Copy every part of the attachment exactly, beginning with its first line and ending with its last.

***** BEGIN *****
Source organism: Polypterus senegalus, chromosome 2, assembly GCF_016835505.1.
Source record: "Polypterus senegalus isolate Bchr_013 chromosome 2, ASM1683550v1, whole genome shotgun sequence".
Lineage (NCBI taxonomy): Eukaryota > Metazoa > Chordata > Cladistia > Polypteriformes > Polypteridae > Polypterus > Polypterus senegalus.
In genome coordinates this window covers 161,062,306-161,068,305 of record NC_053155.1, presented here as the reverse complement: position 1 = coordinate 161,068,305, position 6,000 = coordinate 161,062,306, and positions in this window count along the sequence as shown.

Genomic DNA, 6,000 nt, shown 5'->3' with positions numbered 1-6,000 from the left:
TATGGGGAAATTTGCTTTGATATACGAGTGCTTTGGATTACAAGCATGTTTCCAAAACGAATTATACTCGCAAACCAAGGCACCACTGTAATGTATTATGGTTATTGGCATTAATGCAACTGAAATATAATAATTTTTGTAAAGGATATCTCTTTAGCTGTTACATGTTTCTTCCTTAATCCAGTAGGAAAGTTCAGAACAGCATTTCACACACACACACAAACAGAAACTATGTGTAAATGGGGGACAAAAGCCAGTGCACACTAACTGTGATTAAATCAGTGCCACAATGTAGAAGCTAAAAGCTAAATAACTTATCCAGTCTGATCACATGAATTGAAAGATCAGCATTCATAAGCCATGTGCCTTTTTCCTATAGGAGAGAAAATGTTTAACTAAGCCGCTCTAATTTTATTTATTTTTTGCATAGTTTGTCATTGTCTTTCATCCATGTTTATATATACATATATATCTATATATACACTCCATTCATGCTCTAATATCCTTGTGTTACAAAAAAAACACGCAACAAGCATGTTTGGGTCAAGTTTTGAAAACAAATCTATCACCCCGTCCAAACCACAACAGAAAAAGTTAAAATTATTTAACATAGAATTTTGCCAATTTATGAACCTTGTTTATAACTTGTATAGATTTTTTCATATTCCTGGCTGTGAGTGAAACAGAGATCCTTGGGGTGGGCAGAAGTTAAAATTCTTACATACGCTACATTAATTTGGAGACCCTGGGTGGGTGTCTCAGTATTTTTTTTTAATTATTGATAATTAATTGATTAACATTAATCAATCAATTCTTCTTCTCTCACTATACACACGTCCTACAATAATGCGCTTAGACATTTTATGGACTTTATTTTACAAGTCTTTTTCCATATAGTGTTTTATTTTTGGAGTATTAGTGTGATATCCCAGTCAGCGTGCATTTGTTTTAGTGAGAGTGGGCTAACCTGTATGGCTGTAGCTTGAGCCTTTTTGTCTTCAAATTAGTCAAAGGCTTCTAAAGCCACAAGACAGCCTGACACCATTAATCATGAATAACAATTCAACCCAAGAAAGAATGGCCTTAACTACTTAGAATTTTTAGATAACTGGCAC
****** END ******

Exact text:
Source organism: Polypterus senegalus, chromosome 2, assembly GCF_016835505.1.
Source record: "Polypterus senegalus isolate Bchr_013 chromosome 2, ASM1683550v1, whole genome shotgun sequence".
Lineage (NCBI taxonomy): Eukaryota > Metazoa > Chordata > Cladistia > Polypteriformes > Polypteridae > Polypterus > Polypterus senegalus.
In genome coordinates this window covers 161,062,306-161,068,305 of record NC_053155.1, presented here as the reverse complement: position 1 = coordinate 161,068,305, position 6,000 = coordinate 161,062,306, and positions in this window count along the sequence as shown.

Genomic DNA, 6,000 nt, shown 5'->3' with positions numbered 1-6,000 from the left:
TATGGGGAAATTTGCTTTGATATACGAGTGCTTTGGATTACAAGCATGTTTCCAAAACGAATTATACTCGCAAACCAAGGCACCACTGTAATGTATTATGGTTATTGGCATTAATGCAACTGAAATATAATAATTTTTGTAAAGGATATCTCTTTAGCTGTTACATGTTTCTTCCTTAATCCAGTAGGAAAGTTCAGAACAGCATTTCACACACACACACAAACAGAAACTATGTGTAAATGGGGGACAAAAGCCAGTGCACACTAACTGTGATTAAATCAGTGCCACAATGTAGAAGCTAAAAGCTAAATAACTTATCCAGTCTGATCACATGAATTGAAAGATCAGCATTCATAAGCCATGTGCCTTTTTCCTATAGGAGAGAAAATGTTTAACTAAGCCGCTCTAATTTTATTTATTTTTTGCATAGTTTGTCATTGTCTTTCATCCATGTTTATATATACATATATATCTATATATACACTCCATTCATGCTCTAATATCCTTGTGTTACAAAAAAAACACGCAACAAGCATGTTTGGGTCAAGTTTTGAAAACAAATCTATCACCCCGTCCAAACCACAACAGAAAAAGTTAAAATTATTTAACATAGAATTTTGCCAATTTATGAACCTTGTTTATAACTTGTATAGATTTTTTCATATTCCTGGCTGTGAGTGAAACAGAGATCCTTGGGGTGGGCAGAAGTTAAAATTCTTACATACGCTACATTAATTTGGAGACCCTGGGTGGGTGTCTCAGTATTTTTTTTTAATTATTGATAATTAATTGATTAACATTAATCAATCAATTCTTCTTCTCTCACTATACACACGTCCTACAATAATGCGCTTAGACATTTTATGGACTTTATTTTACAAGTCTTTTTCCATATAGTGTTTTATTTTTGGAGTATTAGTGTGATATCCCAGTCAGCGTGCATTTGTTTTAGTGAGAGTGGGCTAACCTGTATGGCTGTAGCTTGAGCCTTTTTGTCTTCAAATTAGTCAAAGGCTTCTAAAGCCACAAGACAGCCTGACACCATTAATCATGAATAACAATTCAACCCAAGAAAGAATGGCCTTAACTACTTAGAATTTTTAGATAACTGGCAC